This court disagrees that the plain language of section 706 counsels a different result, as explained in IPA I. As further noted in IPA I, language from the Seventh Circuit hints that "pattern or practice" cases may proceed pursuant to section 706. See 2007 WL 8844555, at *9 (citing Jefferson v. Ingersoll Int'l Inc., 195 F.3d 894, 899 (7th Cir. 1999) ("[A]s the plaintiff in a pattern-or-practice suit under § 706(f)(1) of Title VII . . .")). Moreover, other courts in this district have allowed "pattern or practice" claims to proceed either under section 706 exclusively or under sections 706 and 707 simultaneously. See Ferguson v. Foster-Wheeler Constructors, Inc., No. 98 C 1601, 1999 WL 528200, at *1-*2 (N.D. Ill. July 13, 1999); see also Dial Corp., 156 F. Supp. 2d at 969. Finally, as the Scolari court noted, Title VII has generally been construed liberally to achieve its remedial purpose. In light of the above, and in the absence of appellate-level precedent to the contrary, the court declines to reconsider its previous ruling that the EEOC can pursue its "pattern or practice" claim pursuant to section 706.


A. Summary Judgment

Summary judgment is warranted where "the pleadings, the discovery and disclosure materials on file, and any affidavits show that there is no genuine issue as to any material fact and that the moving party is entitled to a judgment as a matter of law."

Fed. R. Civ. P. 56(c)(2); see also Brengettcy v. Horton, 423 F.3d 674, 680 (7th Cir. 2005).All facts, and any reasonable inferences to be drawn from them, must be viewed in the light most favorable to the non-moving party. Wis. Cent., Ltd. v. Shannon, 539 F.3d 751, 756 (7th Cir. 2008). Normal burdens of proof remain, however. A plaintiff must set forth facts establishing genuine issues of fact regarding each of the elements essential to its claim, or summary judgment will be entered in favor of the defendant. See Beard v. Banks, 548 U.S. 521, 529-30 (2006); see also Johnson v. ExxonMobil Corp., 426 F.3d 887, 892 (7th Cir. 2005).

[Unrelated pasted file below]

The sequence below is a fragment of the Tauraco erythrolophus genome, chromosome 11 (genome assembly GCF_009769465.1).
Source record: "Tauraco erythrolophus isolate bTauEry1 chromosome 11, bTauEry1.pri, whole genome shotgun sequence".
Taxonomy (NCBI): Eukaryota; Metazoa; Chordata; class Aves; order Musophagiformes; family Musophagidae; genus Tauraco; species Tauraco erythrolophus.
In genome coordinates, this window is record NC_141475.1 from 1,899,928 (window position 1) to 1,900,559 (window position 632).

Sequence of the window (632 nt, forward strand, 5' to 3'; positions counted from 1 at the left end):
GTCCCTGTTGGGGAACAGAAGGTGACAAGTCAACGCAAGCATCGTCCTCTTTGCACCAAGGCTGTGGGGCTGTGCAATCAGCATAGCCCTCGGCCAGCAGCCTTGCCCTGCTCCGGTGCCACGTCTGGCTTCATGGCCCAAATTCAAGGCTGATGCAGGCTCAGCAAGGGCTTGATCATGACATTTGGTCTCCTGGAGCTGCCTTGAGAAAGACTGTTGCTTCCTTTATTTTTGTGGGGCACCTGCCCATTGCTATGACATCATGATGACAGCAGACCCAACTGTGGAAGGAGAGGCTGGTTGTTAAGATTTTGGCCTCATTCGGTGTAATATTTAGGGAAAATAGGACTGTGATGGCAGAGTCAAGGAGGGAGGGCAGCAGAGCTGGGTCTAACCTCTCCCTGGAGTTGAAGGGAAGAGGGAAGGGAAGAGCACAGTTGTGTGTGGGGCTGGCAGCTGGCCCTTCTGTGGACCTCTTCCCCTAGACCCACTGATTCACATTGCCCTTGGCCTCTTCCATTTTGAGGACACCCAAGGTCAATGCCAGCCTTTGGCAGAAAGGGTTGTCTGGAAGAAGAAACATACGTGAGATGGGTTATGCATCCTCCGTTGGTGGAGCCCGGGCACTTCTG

B. Pattern or Practice

In IPA II, the court bifurcated this case into two phases--Phase I, pertaining to the pattern or practice claim, and Phase II, pertaining to the individual claimants--and described the manner of proof by which the EEOC's case would proceed. See 2007 WL 3120069, at *17. The court summarized the EEOC's Phase I burden its July 14, 2008 memorandum opinion and order as follows:

Pursuant to the court's memorandum opinion and order of October 23, 2007 (the "October 23rd Order"), this case has been bifurcated into two phases. See E.E.O.C. v. Int'l Profit Assocs., Inc., No. 1 C 4427, 2007 WL 3120069, at *17 (N.D. Ill. Oct. 23, 2007). In Phase I, the EEOC must establish by a preponderance of the evidence that the sexual harassment that occurred at IPA during the relevant time period, taken as a whole, was so severe or pervasive that a reasonable woman would find the work environment at IPA to be hostile or abusive. Id. Furthermore, the EEOC must also demonstrate that IPA knew, or should have known, that regular or systematic sexual harassment was occurring in its offices but did not take adequate steps to address the problem. Id. A finding in the EEOC's favor at Phase I will allow the court to award prospective relief under Int'l Brotherhood of Teamsters v. United States, 431 U.S. 324, 335-36, 97 S.Ct. 1843, 52 L.Ed.2d 396 (1977), and the court will then proceed to Phase II. Int'l Profit Assocs., Inc., 2007 WL 3120069, at *17. IPA III, 2008 WL 4876860, at *1.